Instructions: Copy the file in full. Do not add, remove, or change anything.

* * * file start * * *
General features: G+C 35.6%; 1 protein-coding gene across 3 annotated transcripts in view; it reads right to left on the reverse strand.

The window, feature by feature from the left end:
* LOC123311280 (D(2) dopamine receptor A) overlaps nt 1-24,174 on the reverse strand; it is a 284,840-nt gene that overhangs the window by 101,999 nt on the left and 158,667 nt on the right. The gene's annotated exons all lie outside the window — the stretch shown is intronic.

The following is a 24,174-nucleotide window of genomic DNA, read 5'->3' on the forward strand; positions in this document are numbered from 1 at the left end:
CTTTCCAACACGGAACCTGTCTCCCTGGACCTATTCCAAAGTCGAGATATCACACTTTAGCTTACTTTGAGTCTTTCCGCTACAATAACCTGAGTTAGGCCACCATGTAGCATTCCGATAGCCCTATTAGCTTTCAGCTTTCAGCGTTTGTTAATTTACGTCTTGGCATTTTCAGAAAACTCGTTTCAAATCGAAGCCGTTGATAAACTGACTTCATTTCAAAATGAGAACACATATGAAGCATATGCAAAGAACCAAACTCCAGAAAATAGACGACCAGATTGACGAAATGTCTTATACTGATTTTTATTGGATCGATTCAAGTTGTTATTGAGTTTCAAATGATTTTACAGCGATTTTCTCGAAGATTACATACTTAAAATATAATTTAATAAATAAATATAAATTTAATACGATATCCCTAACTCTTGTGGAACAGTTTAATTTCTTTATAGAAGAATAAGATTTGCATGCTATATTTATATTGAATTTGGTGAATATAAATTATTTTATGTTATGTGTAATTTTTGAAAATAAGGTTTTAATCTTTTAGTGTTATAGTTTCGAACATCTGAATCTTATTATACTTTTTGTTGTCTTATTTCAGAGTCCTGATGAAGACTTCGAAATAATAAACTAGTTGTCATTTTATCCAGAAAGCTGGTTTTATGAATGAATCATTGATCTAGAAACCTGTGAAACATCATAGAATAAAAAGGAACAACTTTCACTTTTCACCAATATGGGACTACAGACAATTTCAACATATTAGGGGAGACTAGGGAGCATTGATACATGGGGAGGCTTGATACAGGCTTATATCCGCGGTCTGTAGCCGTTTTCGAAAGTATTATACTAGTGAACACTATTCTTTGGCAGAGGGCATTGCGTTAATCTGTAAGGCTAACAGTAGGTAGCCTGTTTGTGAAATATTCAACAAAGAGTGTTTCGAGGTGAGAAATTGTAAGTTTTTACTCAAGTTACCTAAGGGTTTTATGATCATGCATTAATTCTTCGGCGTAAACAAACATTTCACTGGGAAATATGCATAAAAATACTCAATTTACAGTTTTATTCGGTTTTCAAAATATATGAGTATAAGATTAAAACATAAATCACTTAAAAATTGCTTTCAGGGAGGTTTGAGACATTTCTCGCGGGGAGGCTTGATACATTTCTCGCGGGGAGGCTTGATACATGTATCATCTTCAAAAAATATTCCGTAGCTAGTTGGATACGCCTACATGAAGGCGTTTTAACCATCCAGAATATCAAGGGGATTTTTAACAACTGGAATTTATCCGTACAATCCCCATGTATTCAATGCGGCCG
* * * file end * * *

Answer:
General features: G+C 35.6%; 1 protein-coding gene across 3 annotated transcripts in view; it reads right to left on the reverse strand.

The window, feature by feature from the left end:
* LOC123311280 (D(2) dopamine receptor A) overlaps nt 1-24,174 on the reverse strand; it is a 284,840-nt gene that overhangs the window by 101,999 nt on the left and 158,667 nt on the right. The gene's annotated exons all lie outside the window — the stretch shown is intronic.

The following is a 24,174-nucleotide window of genomic DNA, read 5'->3' on the forward strand; positions in this document are numbered from 1 at the left end:
CTTTCCAACACGGAACCTGTCTCCCTGGACCTATTCCAAAGTCGAGATATCACACTTTAGCTTACTTTGAGTCTTTCCGCTACAATAACCTGAGTTAGGCCACCATGTAGCATTCCGATAGCCCTATTAGCTTTCAGCTTTCAGCGTTTGTTAATTTACGTCTTGGCATTTTCAGAAAACTCGTTTCAAATCGAAGCCGTTGATAAACTGACTTCATTTCAAAATGAGAACACATATGAAGCATATGCAAAGAACCAAACTCCAGAAAATAGACGACCAGATTGACGAAATGTCTTATACTGATTTTTATTGGATCGATTCAAGTTGTTATTGAGTTTCAAATGATTTTACAGCGATTTTCTCGAAGATTACATACTTAAAATATAATTTAATAAATAAATATAAATTTAATACGATATCCCTAACTCTTGTGGAACAGTTTAATTTCTTTATAGAAGAATAAGATTTGCATGCTATATTTATATTGAATTTGGTGAATATAAATTATTTTATGTTATGTGTAATTTTTGAAAATAAGGTTTTAATCTTTTAGTGTTATAGTTTCGAACATCTGAATCTTATTATACTTTTTGTTGTCTTATTTCAGAGTCCTGATGAAGACTTCGAAATAATAAACTAGTTGTCATTTTATCCAGAAAGCTGGTTTTATGAATGAATCATTGATCTAGAAACCTGTGAAACATCATAGAATAAAAAGGAACAACTTTCACTTTTCACCAATATGGGACTACAGACAATTTCAACATATTAGGGGAGACTAGGGAGCATTGATACATGGGGAGGCTTGATACAGGCTTATATCCGCGGTCTGTAGCCGTTTTCGAAAGTATTATACTAGTGAACACTATTCTTTGGCAGAGGGCATTGCGTTAATCTGTAAGGCTAACAGTAGGTAGCCTGTTTGTGAAATATTCAACAAAGAGTGTTTCGAGGTGAGAAATTGTAAGTTTTTACTCAAGTTACCTAAGGGTTTTATGATCATGCATTAATTCTTCGGCGTAAACAAACATTTCACTGGGAAATATGCATAAAAATACTCAATTTACAGTTTTATTCGGTTTTCAAAATATATGAGTATAAGATTAAAACATAAATCACTTAAAAATTGCTTTCAGGGAGGTTTGAGACATTTCTCGCGGGGAGGCTTGATACATTTCTCGCGGGGAGGCTTGATACATGTATCATCTTCAAAAAATATTCCGTAGCTAGTTGGATACGCCTACATGAAGGCGTTTTAACCATCCAGAATATCAAGGGGATTTTTAACAACTGGAATTTATCCGTACAATCCCCATGTATTCAATGCGGCCG